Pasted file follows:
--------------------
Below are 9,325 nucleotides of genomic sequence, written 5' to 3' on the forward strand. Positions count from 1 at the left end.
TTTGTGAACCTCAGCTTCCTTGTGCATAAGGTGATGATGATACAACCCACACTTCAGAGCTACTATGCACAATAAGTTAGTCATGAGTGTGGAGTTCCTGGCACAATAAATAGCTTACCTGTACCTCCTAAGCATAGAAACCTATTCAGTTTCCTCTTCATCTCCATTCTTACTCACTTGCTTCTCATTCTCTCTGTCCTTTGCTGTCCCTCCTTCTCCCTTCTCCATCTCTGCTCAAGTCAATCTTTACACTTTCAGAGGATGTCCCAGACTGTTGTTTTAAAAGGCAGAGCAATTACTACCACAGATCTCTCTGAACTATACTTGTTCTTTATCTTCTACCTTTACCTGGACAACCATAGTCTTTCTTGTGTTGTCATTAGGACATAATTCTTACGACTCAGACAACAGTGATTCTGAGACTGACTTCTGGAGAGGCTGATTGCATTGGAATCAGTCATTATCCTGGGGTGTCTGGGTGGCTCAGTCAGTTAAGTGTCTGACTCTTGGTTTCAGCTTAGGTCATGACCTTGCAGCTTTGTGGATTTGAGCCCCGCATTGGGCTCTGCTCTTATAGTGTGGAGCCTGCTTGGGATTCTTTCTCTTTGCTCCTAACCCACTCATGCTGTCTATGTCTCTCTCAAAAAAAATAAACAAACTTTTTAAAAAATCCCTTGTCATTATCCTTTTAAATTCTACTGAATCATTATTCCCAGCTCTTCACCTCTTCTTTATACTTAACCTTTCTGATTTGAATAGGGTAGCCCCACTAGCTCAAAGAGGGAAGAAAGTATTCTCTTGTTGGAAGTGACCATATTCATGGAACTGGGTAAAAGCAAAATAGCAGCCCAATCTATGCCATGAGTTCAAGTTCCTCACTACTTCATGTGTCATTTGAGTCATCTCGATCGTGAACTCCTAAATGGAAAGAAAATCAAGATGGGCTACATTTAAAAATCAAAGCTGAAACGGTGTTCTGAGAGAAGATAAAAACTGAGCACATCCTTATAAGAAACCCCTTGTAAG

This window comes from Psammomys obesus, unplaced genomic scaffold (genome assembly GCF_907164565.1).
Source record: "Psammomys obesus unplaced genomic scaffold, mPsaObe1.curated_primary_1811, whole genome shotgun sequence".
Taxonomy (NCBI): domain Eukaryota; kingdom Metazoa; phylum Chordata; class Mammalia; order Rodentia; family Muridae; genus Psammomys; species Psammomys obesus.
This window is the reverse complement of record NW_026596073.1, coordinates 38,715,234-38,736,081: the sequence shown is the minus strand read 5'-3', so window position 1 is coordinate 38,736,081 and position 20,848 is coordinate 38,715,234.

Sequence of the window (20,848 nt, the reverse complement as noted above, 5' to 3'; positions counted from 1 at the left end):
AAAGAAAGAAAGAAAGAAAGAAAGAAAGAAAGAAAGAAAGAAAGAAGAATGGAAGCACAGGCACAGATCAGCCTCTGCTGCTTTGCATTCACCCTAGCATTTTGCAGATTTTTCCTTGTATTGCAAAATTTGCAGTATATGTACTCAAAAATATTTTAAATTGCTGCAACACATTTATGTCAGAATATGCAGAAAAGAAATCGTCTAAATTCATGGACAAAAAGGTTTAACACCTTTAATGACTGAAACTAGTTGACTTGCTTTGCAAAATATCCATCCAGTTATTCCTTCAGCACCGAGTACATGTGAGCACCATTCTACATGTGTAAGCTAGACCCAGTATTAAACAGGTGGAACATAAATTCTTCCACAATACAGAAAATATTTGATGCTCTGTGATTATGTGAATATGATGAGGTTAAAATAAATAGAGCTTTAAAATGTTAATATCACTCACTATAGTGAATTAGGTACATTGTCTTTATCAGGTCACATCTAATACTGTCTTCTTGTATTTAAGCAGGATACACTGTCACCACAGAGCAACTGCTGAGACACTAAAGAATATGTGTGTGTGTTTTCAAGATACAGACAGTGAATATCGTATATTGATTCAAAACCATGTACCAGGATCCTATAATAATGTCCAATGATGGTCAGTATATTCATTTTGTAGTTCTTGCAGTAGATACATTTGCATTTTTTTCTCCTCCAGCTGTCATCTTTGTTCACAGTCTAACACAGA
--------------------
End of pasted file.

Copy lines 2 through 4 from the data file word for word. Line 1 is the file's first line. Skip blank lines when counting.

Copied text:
TTTGTGAACCTCAGCTTCCTTGTGCATAAGGTGATGATGATACAACCCACACTTCAGAGCTACTATGCACAATAAGTTAGTCATGAGTGTGGAGTTCCTGGCACAATAAATAGCTTACCTGTACCTCCTAAGCATAGAAACCTATTCAGTTTCCTCTTCATCTCCATTCTTACTCACTTGCTTCTCATTCTCTCTGTCCTTTGCTGTCCCTCCTTCTCCCTTCTCCATCTCTGCTCAAGTCAATCTTTACACTTTCAGAGGATGTCCCAGACTGTTGTTTTAAAAGGCAGAGCAATTACTACCACAGATCTCTCTGAACTATACTTGTTCTTTATCTTCTACCTTTACCTGGACAACCATAGTCTTTCTTGTGTTGTCATTAGGACATAATTCTTACGACTCAGACAACAGTGATTCTGAGACTGACTTCTGGAGAGGCTGATTGCATTGGAATCAGTCATTATCCTGGGGTGTCTGGGTGGCTCAGTCAGTTAAGTGTCTGACTCTTGGTTTCAGCTTAGGTCATGACCTTGCAGCTTTGTGGATTTGAGCCCCGCATTGGGCTCTGCTCTTATAGTGTGGAGCCTGCTTGGGATTCTTTCTCTTTGCTCCTAACCCACTCATGCTGTCTATGTCTCTCTCAAAAAAAATAAACAAACTTTTTAAAAAATCCCTTGTCATTATCCTTTTAAATTCTACTGAATCATTATTCCCAGCTCTTCACCTCTTCTTTATACTTAACCTTTCTGATTTGAATAGGGTAGCCCCACTAGCTCAAAGAGGGAAGAAAGTATTCTCTTGTTGGAAGTGACCATATTCATGGAACTGGGTAAAAGCAAAATAGCAGCCCAATCTATGCCATGAGTTCAAGTTCCTCACTACTTCATGTGTCATTTGAGTCATCTCGATCGTGAACTCCTAAATGGAAAGAAAATCAAGATGGGCTACATTTAAAAATCAAAGCTGAAACGGTGTTCTGAGAGAAGATAAAAACTGAGCACATCCTTATAAGAAACCCCTTGTAAG

This window comes from Psammomys obesus, unplaced genomic scaffold (genome assembly GCF_907164565.1).
Source record: "Psammomys obesus unplaced genomic scaffold, mPsaObe1.curated_primary_1811, whole genome shotgun sequence".